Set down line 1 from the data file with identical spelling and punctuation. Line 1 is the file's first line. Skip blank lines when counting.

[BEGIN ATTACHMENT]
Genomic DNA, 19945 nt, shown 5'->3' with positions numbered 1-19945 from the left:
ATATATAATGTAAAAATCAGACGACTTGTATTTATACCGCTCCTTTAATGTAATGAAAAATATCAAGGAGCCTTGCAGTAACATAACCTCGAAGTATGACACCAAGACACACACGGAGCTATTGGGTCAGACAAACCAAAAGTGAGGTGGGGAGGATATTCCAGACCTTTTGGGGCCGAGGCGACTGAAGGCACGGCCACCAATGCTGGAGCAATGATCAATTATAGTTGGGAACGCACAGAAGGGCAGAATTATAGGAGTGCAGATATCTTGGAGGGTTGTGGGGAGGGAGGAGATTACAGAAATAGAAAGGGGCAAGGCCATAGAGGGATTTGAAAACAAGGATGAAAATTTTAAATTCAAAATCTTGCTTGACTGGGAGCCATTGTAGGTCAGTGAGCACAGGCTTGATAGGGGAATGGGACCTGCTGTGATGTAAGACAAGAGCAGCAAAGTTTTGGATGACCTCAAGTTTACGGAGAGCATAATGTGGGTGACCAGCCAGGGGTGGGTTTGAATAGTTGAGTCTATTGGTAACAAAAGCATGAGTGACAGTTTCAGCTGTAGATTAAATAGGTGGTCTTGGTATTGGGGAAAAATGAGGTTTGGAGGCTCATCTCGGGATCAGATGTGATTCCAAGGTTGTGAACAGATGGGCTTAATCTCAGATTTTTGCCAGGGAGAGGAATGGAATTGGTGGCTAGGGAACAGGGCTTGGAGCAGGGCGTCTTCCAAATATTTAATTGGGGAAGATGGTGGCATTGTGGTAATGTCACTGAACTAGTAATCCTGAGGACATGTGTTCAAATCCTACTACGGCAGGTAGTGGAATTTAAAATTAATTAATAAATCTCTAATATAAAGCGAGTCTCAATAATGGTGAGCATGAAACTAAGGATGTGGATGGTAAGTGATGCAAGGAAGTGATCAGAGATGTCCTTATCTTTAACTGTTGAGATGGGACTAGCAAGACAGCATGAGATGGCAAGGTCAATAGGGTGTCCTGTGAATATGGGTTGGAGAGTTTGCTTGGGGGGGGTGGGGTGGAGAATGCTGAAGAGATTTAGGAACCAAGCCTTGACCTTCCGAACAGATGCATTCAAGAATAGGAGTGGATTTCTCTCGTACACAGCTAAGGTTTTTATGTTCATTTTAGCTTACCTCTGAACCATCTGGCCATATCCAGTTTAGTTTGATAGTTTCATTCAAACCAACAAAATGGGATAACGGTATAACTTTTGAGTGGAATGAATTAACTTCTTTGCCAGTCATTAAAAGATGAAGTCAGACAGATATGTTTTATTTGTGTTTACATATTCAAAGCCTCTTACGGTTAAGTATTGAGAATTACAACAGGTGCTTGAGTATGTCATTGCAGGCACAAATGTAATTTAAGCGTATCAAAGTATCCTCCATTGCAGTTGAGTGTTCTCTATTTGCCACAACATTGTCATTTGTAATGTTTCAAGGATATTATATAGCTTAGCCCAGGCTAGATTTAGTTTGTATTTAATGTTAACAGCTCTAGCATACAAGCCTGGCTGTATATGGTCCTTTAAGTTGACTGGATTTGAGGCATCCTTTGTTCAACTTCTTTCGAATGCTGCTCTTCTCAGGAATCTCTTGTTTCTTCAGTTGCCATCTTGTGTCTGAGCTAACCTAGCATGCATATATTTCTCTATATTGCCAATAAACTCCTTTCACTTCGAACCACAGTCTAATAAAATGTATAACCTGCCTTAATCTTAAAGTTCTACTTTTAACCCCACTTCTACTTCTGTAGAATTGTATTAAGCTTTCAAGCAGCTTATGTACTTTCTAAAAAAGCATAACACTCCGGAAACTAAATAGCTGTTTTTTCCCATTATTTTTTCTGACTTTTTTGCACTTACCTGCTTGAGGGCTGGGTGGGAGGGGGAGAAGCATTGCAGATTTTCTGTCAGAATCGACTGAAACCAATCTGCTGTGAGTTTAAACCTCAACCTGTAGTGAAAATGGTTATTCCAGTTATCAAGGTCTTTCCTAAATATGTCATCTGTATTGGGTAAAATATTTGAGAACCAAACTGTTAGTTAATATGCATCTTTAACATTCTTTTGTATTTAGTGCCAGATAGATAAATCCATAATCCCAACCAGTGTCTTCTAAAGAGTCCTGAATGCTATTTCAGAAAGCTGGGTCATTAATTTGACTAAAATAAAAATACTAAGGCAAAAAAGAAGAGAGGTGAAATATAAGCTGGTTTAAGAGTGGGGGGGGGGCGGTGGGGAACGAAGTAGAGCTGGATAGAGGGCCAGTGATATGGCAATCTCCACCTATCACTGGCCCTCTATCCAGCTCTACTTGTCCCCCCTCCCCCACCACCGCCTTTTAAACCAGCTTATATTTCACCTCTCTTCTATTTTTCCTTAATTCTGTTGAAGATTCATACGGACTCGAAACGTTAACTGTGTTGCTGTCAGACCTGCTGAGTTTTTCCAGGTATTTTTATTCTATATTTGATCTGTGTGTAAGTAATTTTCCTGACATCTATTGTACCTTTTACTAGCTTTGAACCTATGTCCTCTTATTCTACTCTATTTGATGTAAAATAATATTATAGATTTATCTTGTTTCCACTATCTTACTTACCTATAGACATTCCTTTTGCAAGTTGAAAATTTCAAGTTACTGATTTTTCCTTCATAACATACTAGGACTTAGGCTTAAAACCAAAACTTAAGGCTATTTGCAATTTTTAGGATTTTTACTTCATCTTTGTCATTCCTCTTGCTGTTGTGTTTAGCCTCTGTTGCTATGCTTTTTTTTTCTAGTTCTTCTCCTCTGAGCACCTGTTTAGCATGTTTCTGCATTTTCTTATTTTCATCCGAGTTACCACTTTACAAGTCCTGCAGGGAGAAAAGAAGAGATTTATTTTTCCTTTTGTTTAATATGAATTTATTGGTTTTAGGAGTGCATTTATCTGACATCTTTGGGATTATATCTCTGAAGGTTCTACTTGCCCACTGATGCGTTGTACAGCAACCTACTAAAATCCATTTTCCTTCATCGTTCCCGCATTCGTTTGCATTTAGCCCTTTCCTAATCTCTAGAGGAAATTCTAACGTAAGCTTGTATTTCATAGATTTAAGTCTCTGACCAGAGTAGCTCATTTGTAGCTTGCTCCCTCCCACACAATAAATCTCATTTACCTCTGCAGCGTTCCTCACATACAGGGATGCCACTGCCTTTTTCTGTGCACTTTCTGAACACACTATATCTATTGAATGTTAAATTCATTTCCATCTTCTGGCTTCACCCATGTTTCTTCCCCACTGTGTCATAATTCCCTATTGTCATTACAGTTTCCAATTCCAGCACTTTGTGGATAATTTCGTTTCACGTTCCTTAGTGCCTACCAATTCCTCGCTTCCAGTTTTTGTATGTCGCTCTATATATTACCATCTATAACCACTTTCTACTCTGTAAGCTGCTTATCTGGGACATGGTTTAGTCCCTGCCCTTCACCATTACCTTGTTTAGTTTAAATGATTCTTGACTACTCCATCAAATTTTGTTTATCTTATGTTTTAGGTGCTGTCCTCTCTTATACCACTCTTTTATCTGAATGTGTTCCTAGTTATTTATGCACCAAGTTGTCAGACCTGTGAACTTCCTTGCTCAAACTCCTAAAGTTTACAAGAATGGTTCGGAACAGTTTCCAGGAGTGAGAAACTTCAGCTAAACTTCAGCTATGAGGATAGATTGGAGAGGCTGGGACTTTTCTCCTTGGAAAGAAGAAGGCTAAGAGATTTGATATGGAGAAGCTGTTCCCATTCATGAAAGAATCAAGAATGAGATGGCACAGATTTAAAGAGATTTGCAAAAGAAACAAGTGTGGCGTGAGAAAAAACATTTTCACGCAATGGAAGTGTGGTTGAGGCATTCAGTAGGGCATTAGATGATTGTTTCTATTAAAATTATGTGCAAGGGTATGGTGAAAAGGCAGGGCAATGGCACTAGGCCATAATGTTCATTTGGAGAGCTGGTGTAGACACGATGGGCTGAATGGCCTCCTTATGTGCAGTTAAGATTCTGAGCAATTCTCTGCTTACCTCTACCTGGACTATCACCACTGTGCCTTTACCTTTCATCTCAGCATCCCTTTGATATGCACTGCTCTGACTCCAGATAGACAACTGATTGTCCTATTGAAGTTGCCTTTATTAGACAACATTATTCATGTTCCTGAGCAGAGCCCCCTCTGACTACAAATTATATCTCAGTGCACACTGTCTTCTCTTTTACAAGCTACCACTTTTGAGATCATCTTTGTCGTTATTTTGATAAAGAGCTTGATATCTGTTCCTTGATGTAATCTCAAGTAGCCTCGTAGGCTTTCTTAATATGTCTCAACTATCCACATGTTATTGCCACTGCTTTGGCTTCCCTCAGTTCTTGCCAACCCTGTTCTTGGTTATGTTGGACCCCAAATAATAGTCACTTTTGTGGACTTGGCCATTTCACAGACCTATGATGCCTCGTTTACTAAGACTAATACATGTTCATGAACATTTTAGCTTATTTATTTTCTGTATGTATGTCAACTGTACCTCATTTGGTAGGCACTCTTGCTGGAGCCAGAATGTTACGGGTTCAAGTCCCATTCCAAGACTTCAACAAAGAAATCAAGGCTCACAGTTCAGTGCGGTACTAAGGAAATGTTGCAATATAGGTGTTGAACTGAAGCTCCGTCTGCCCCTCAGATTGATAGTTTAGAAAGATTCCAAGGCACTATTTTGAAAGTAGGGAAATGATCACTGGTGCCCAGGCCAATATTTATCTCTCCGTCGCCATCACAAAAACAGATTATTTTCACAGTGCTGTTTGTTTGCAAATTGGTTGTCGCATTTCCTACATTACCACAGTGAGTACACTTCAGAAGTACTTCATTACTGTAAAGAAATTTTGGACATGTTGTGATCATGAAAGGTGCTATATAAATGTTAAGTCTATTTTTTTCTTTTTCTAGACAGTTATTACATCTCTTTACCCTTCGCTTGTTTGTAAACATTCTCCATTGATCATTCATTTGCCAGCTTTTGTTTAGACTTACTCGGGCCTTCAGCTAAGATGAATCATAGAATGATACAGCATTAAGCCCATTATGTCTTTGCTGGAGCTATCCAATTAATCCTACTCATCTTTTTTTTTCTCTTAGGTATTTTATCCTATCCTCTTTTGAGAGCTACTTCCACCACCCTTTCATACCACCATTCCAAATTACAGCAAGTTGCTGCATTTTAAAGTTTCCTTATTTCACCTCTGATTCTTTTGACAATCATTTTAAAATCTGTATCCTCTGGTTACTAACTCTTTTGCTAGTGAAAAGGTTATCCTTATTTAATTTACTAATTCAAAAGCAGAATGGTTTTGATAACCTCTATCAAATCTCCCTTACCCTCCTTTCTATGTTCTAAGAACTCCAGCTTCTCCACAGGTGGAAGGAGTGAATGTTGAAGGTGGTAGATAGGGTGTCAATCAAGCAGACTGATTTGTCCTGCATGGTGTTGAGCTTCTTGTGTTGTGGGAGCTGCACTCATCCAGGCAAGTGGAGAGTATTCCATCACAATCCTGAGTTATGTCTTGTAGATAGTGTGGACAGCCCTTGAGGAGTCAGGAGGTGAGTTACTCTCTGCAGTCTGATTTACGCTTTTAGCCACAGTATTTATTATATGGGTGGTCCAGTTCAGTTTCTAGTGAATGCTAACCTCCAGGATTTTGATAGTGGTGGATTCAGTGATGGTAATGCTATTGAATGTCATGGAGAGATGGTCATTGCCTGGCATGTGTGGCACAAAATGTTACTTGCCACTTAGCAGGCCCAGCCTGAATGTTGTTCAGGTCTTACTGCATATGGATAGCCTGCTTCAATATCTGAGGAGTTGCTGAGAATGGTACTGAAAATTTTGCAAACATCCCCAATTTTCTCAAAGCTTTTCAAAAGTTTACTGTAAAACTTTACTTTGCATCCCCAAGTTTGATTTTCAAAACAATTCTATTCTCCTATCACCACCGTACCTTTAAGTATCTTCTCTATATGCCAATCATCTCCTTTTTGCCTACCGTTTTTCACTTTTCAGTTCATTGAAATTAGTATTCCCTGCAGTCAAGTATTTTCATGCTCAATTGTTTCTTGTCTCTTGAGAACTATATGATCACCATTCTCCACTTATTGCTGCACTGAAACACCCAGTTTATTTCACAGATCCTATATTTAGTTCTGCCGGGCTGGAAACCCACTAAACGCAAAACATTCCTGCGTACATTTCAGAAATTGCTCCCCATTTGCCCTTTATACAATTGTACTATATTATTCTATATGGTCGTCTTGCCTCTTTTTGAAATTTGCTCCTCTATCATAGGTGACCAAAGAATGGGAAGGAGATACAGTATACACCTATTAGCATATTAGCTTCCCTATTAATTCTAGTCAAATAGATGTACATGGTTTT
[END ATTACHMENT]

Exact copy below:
Genomic DNA, 19945 nt, shown 5'->3' with positions numbered 1-19945 from the left: